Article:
Last week, President Trump declared November as “National American History and Founders Month,” a celebration of the country’s “dedication to promoting liberty and justice.”

Few noticed a White House proclamation released on Halloween, but on Monday, it suddenly sparked outrage on social media, with many arguing the move was tone-deaf — if not outright offensive — because of another month-long heritage event that has taken place in November since 1990: Native American Heritage Month.

“By centering this founders’ narrative and calling it American history, it completely erases Native people,” Tara Houska, a tribal attorney in Minnesota, told The Washington Post. “It’s an uncomfortable truth that the first people in this country were here before the founding of the U.S.”

But contrary to the claims of many critics — including at least one major Native group — the White House didn’t actually replace Native American Heritage Month with the new celebration of the Founding Fathers. The White House also issued a proclamation on Thursday, the same day the new celebration was announced, noting November’s long-standing Native history remembrance, though that proclamation doesn’t appear on the White House’s site for unclear reasons.

The White House did not immediately respond to a request for comment early Tuesday.

For many indigenous communities, though, that fact made little difference: The introduction of “National American History” month, they say, felt like a particularly ill-timed slap in the face from a president who has a history of mocking Native Americans, from his repeated use of “Pocahontas” to describe Sen. Elizabeth Warren (D-Mass.) to making a joke about the Wounded Knee massacre.

Trump’s new proclamation echoes similar events in some states. In Florida, “American Founders’ Month” is observed every September with an emphasis on civics in the classroom. Both Arkansas and Missouri made efforts to establish that commemoration earlier this year. The president’s proclamation, meanwhile, encourages collective reflection on the “vibrant American spirit” that has fueled the U.S. to victories in the Revolutionary and Second World Wars and that is behind current domestic campaigns like combating the opioid crisis.

President Trump said on Oct. 16 that he will always view the October holiday as Columbus Day. Some states and cities celebrate Indigenous Peoples' Day instead. (The Washington Post)

“For more than two centuries, the American experiment in self-government has been the antithesis to tyranny, and our Constitution has secured the blessings of liberty,” the White House statement said. “To continue to advance liberty and prosperity, we must ensure the next generation of leaders is steeped in the proud history of our country.”

But some historians slammed the statement for an oversimplified and glorified portrayal of a national history that is far more complex — or merely for repeating and rehashing pieces of U.S. history that are already well-studied and well-known.

“It’s a kind of call to arms that seeks [to] define patriotism in narrow, nonnegotiable terms,” Alexander Karn, a Colgate University professor who studies the politics of history, said in an email to The Post. “What’s especially concerning is the way this statement frames as an enemy of freedom anyone who would question or wish to complicate the outlines of the story.”

Last week, the White House put the official proclamation for National American History Month on its website, together with designations for other monthly commemorations. On Monday, some on Twitter noticed that a similar proclamation for Native American History Month wasn’t on the site. That fueled rumors that the Founders month celebration was in fact replacing Native American Heritage Month.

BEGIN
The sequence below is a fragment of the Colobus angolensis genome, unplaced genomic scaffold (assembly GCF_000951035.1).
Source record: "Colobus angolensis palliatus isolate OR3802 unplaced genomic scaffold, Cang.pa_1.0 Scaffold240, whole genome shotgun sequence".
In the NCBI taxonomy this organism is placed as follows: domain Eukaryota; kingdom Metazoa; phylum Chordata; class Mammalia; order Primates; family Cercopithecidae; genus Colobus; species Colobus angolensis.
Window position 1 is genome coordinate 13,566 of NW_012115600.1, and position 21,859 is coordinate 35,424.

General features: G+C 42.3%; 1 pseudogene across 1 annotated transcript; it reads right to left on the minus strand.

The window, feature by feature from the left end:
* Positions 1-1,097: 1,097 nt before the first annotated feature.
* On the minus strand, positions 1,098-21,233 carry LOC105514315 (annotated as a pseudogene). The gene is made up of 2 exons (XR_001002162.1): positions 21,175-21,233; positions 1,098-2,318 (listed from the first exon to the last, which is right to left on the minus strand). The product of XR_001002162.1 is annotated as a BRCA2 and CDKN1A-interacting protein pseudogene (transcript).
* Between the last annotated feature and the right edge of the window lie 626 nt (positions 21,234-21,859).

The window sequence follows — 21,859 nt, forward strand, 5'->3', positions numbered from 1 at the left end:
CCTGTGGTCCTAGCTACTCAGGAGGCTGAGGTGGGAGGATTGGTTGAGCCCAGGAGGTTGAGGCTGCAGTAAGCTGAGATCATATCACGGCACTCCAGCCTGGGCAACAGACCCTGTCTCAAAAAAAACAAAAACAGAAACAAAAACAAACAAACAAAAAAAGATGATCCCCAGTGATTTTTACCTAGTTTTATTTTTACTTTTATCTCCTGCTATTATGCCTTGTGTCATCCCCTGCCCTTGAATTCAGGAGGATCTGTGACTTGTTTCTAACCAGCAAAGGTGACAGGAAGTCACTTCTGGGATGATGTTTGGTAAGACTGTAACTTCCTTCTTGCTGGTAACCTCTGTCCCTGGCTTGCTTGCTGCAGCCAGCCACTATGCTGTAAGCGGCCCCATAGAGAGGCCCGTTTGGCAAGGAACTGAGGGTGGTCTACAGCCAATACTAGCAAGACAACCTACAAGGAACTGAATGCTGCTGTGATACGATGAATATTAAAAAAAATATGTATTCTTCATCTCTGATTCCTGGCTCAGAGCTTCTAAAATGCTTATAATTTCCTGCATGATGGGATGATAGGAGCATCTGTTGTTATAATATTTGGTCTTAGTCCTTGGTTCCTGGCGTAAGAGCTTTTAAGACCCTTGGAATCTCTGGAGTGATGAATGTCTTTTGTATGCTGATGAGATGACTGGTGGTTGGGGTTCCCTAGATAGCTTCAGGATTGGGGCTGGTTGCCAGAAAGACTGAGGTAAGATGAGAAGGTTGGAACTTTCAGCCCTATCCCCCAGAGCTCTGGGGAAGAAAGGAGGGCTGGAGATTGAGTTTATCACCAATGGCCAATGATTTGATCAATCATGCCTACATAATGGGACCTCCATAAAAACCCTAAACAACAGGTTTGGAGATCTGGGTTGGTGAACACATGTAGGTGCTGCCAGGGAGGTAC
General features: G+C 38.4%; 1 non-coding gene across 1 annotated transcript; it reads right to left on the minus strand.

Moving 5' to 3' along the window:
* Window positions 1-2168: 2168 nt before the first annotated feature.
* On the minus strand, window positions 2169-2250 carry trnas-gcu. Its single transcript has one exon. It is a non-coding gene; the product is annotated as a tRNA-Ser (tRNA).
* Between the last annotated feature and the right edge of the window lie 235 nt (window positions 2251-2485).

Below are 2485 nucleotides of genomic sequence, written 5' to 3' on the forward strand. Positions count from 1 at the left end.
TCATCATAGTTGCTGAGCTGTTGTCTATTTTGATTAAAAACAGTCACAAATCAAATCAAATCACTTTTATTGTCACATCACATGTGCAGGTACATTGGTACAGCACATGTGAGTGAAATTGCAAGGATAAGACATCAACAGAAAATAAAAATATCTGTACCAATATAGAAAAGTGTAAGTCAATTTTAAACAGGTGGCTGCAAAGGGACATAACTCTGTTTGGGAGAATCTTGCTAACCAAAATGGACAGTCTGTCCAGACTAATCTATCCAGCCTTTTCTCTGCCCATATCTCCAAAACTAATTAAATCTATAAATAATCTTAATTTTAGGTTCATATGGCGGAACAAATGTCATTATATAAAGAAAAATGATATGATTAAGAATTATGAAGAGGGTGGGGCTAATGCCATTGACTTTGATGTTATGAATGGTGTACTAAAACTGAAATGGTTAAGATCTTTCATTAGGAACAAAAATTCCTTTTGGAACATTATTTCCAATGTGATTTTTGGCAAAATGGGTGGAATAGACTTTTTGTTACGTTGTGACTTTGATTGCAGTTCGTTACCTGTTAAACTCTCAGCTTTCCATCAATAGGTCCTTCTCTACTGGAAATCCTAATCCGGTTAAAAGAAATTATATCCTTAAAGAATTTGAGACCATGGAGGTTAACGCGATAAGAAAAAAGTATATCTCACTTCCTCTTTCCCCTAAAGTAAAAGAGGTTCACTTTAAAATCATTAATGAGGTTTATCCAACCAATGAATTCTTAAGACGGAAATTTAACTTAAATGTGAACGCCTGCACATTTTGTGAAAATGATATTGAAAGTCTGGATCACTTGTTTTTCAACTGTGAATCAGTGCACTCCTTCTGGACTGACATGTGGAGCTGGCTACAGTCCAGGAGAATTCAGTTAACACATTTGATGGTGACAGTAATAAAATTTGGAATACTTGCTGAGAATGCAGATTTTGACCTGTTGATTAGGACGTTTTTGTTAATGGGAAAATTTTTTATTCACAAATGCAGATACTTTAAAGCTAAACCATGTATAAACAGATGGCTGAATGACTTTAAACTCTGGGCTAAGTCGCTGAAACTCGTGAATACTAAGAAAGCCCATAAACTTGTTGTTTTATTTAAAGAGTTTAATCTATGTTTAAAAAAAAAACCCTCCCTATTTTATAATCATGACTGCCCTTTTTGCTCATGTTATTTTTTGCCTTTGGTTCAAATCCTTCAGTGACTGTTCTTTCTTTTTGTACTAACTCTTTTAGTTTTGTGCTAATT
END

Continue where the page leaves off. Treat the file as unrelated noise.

The National Indian Education Association appeared to put out a statement slamming the Trump administration for failing to issue a presidential proclamation, while others on social media claimed the president had canceled the month outright.

But some Native American activists argue that the Trump administration erred by scheduling the new celebration of the Founders during the same month.

Simon Moya-Smith, a writer and member of the Oglala Lakota Nation, told The Post that Native American Heritage Month already lacks a strong following. A new commemoration of some of the very same leaders who helped decimate the country’s indigenous communities is inappropriate, he argued.

“The proclamation is a clear rejection of what Native American Heritage Month stands for: that we, as indigenous people, survived these so-called Founding Fathers who weren’t founders at all,” Moya-Smith said. “They were invaders. They massacred, they murdered, they demonized."

While the Native American Heritage Month proclamation is slated to appear in the Federal Register on Tuesday, Moya-Smith said the National American History month proclamation serves as a rejection of that heritage.

“It subverts and insults the purpose of this month,” he said, “by saying, ‘We’re also going to celebrate the white people that hated the Indians.' Even if he does make the proclamation, people can see that in and of itself is lip service.”

Houska, a former adviser to Sen. Bernie Sanders (I-Vt.) who is Ojibwe from Couchiching First Nation, said Trump has outwardly mocked Native people to achieve other ends but “remained absolutely silent to Native voices.”

She pointed to a long record of conflict on this front: from portraying members of a New York tribe as cocaine traffickers to his first few days in office, when he took a page on American Indian affairs off the White House website and approved the Keystone XL pipeline. He also honored Navajo code-talkers under a painting of President Andrew Jackson, who was known for his deadly policies toward Native Americans while president.

If Trump did want a month to honor the Founding Fathers, she said, he could have simply picked a different month.